Journal of atherosclerosis and thrombosis 04/2014; 21(8). DOI:10.5551/jat.20487 · 2.73 Impact Factor
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    ABSTRACT: Background: It is unclear whether early physical activity has a greater influence on intima-media thickness and metabolic variables than current physical activity. Objective: To analyze the relationship between current and early physical activity, metabolic variables, and intima-media thickness measures in adults. Method: The sample was composed of 55 healthy subjects of both sexes (33 men and 22 women). Total body fat and trunk fat were estimated by dual-energy X-ray absorptiometry. Carotid and femoral intima-media thickness were measured using a Doppler ultrasound device. A 12-hour fasting blood sample collection was taken (fasting glucose and lipid profile). Early physical activity was assessed through face-to-face interview, and the current physical activity was assessed by pedometer (Digi-Walker Yamax, SW200), which was used for a period of seven days. Results: Current physical activity was negatively related to total cholesterol (rho=-0.31), while early physical activity was negatively related to triglycerides (rho=-0.42), total cholesterol (rho=-0.28), very low density lipoprotein (rho=-0.44), and carotid intima-media thickness (rho=-0.50). In the multivariate model, subjects engaged in sports activities during early life had lower values of very low density lipoprotein (b=-8.74 [b=-16.1; -1.47]) and carotid intima-media thickness (b=-0.17 [95%CI: -0.28; -0.05]). Conclusion: Early 95%CI physical activity has a significant influence on carotid intima-media thickness, regardless of the current physical activity.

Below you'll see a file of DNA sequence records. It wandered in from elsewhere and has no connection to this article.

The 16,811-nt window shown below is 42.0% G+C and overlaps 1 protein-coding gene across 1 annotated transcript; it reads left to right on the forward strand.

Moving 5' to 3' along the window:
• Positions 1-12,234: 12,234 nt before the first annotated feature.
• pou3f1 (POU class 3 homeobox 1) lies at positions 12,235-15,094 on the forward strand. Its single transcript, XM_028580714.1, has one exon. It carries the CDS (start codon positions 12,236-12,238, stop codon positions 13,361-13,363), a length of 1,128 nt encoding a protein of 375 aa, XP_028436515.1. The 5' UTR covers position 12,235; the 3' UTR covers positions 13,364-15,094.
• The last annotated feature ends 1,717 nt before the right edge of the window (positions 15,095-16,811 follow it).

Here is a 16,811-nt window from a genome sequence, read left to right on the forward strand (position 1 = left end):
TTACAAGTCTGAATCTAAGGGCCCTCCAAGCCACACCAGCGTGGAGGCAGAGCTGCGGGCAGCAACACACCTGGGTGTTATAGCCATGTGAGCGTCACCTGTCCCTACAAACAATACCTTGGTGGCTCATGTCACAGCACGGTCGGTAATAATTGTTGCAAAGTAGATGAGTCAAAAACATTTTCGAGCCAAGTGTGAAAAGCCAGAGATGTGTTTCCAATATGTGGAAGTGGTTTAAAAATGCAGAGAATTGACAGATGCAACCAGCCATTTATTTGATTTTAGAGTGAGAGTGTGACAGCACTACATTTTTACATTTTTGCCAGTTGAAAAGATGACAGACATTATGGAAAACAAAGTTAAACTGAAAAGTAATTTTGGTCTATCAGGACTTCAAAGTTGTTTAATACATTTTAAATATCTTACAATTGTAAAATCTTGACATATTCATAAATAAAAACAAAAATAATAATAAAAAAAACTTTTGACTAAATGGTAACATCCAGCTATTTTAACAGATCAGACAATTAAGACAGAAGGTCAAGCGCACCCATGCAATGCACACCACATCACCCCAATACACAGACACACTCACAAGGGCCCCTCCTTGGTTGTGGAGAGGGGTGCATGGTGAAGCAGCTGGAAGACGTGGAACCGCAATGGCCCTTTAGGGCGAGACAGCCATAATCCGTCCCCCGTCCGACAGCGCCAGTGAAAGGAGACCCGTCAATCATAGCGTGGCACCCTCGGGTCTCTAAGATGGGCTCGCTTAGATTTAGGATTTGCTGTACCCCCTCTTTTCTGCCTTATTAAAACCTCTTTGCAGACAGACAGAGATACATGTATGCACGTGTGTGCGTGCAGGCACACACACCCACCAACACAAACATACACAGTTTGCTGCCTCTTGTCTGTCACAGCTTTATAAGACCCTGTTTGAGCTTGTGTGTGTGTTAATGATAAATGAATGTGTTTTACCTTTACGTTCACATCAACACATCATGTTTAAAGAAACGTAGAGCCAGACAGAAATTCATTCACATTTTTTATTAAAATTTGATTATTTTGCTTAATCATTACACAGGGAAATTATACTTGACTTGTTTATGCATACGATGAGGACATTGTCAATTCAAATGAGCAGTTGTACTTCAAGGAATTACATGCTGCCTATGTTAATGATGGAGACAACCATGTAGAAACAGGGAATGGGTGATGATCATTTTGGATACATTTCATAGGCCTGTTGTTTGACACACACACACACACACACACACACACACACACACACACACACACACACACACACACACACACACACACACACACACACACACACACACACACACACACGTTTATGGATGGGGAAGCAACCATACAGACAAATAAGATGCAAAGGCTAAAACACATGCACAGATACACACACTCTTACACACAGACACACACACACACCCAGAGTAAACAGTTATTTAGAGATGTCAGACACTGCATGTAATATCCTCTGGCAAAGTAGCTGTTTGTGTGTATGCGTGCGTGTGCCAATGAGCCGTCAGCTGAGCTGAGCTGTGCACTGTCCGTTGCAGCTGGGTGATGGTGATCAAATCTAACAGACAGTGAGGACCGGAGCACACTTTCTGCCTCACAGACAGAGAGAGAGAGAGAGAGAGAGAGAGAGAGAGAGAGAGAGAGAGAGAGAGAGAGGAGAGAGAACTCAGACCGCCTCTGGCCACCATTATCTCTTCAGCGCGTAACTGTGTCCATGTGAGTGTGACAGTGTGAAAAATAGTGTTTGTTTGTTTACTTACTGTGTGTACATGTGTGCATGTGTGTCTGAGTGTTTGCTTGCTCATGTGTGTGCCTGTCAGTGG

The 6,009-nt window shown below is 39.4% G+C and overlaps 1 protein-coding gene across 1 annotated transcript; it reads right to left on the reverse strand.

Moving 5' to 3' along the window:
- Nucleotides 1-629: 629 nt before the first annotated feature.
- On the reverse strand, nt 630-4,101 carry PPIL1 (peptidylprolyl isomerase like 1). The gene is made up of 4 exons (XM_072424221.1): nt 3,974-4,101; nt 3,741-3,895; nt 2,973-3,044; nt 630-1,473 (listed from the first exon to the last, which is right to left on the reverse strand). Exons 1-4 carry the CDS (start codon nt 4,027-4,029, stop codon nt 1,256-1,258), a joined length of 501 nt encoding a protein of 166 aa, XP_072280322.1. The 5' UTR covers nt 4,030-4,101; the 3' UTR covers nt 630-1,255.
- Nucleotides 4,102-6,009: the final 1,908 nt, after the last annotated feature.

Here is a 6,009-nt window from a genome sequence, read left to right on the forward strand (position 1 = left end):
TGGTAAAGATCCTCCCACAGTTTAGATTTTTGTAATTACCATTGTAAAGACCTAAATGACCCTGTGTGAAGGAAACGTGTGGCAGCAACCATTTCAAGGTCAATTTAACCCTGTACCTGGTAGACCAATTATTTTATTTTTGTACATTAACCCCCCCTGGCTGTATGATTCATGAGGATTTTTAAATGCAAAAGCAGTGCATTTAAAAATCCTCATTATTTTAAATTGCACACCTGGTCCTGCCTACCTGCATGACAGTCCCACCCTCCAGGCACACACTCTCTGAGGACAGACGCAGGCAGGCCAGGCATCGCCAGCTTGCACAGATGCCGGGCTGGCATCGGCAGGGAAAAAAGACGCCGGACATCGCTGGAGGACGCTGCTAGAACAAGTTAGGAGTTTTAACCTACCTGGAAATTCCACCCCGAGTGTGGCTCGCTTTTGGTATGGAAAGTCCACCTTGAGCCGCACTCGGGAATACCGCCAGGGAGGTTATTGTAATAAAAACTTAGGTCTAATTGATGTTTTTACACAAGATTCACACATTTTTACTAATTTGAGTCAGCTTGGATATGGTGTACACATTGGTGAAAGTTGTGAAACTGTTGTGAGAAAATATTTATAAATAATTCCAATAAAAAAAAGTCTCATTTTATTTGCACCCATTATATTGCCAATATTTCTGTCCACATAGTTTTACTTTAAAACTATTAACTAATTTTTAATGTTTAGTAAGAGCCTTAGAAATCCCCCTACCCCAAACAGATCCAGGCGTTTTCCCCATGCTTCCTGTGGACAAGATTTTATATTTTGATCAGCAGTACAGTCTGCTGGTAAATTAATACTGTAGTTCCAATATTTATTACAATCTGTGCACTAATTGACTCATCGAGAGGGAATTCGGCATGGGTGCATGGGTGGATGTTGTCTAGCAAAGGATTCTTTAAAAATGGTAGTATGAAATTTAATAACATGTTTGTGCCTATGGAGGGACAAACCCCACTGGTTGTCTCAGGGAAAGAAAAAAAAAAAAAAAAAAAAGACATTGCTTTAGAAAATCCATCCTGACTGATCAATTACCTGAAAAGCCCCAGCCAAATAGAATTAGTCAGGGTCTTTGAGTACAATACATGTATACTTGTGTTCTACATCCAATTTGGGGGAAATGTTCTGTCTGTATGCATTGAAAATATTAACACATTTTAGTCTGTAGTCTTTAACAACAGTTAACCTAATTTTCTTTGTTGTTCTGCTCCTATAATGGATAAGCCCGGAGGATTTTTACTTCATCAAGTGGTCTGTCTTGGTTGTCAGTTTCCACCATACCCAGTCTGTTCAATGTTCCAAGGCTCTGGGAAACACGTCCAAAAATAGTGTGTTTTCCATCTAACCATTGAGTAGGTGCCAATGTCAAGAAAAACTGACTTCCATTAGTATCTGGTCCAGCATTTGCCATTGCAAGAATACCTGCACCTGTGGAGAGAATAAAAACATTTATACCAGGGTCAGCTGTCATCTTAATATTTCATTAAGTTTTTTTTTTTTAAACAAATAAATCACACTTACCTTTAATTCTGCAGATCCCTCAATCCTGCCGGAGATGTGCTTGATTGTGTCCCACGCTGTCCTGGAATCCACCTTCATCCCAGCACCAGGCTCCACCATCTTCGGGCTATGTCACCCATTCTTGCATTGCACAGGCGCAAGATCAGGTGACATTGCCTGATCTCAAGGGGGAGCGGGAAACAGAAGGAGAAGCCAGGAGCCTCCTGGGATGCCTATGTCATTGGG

Revista Brasileira de Fisioterapia 08/2014; DOI:10.1590/bjpt-rbf.2014.0040 · 0.94 Impact Factor